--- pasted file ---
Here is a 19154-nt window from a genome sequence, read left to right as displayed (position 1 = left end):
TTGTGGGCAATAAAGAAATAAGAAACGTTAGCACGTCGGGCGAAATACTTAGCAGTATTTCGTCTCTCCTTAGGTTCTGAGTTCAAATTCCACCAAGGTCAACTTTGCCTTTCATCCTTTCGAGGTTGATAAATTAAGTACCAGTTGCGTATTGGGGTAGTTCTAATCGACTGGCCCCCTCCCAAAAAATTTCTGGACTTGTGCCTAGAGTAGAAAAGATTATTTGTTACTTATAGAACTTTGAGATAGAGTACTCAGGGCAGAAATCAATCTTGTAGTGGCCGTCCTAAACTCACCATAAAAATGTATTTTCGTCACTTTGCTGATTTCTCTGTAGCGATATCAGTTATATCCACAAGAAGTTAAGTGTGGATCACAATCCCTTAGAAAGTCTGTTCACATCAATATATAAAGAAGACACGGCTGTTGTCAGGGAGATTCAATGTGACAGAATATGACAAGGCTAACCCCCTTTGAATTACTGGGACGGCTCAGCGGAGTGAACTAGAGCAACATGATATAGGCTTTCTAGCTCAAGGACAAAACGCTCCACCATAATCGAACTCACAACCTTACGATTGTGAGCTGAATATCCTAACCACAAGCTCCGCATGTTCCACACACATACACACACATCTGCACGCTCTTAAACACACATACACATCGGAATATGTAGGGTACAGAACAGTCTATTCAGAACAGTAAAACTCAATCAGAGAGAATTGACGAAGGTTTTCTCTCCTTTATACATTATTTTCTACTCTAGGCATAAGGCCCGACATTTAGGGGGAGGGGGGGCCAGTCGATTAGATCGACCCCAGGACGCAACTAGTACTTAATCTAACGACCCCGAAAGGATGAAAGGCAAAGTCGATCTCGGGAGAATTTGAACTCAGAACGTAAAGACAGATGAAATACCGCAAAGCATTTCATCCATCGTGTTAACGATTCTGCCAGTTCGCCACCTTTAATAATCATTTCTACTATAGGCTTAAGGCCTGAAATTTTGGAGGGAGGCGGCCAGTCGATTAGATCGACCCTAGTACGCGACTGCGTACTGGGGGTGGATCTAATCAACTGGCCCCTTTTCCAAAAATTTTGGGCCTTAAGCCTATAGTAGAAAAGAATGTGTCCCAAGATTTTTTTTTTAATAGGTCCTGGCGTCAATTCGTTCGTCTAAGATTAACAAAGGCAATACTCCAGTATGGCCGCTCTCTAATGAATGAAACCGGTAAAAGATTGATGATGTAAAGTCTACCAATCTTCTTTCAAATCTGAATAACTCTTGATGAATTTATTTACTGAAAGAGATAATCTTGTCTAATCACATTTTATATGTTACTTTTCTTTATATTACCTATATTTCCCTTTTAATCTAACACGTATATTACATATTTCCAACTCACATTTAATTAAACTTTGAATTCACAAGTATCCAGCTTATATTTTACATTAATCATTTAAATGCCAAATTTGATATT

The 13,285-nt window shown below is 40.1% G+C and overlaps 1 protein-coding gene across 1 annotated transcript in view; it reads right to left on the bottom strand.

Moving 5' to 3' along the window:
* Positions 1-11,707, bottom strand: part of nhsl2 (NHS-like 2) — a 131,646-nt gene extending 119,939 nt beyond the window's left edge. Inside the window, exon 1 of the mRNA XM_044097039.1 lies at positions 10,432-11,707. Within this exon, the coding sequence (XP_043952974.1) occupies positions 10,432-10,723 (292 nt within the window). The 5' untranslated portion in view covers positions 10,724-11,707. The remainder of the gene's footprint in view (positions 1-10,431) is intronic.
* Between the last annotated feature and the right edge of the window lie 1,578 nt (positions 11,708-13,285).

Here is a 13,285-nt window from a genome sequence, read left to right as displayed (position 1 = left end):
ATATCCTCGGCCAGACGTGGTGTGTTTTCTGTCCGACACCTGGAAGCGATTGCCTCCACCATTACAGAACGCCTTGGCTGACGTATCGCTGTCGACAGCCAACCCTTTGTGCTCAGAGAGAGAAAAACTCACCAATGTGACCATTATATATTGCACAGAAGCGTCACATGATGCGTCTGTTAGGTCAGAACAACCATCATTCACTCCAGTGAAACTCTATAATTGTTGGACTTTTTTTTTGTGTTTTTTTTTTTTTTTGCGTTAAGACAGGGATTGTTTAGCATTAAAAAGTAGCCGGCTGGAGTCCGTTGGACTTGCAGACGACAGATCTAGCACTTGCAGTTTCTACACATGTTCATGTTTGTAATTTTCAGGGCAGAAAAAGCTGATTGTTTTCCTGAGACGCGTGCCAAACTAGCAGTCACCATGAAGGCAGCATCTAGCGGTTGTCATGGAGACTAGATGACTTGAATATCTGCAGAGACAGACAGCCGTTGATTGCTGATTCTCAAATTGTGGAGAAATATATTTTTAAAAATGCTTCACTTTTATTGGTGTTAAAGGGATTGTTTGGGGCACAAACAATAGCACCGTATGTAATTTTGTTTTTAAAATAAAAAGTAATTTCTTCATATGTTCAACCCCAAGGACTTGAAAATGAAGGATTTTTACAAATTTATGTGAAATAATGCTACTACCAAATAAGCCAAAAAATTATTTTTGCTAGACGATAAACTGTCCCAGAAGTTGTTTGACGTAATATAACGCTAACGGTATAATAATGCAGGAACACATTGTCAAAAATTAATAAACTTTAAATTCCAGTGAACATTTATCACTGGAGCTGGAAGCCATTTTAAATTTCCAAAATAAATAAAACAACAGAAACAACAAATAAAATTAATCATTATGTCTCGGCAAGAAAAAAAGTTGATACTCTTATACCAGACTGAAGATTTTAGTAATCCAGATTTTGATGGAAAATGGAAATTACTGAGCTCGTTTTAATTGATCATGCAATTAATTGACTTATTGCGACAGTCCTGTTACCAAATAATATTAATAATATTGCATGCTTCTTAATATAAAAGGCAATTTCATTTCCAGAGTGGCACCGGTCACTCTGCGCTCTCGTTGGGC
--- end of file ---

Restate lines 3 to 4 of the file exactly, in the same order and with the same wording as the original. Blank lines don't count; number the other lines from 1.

The 13,285-nt window shown below is 40.1% G+C and overlaps 1 protein-coding gene across 1 annotated transcript in view; it reads right to left on the bottom strand.

Moving 5' to 3' along the window: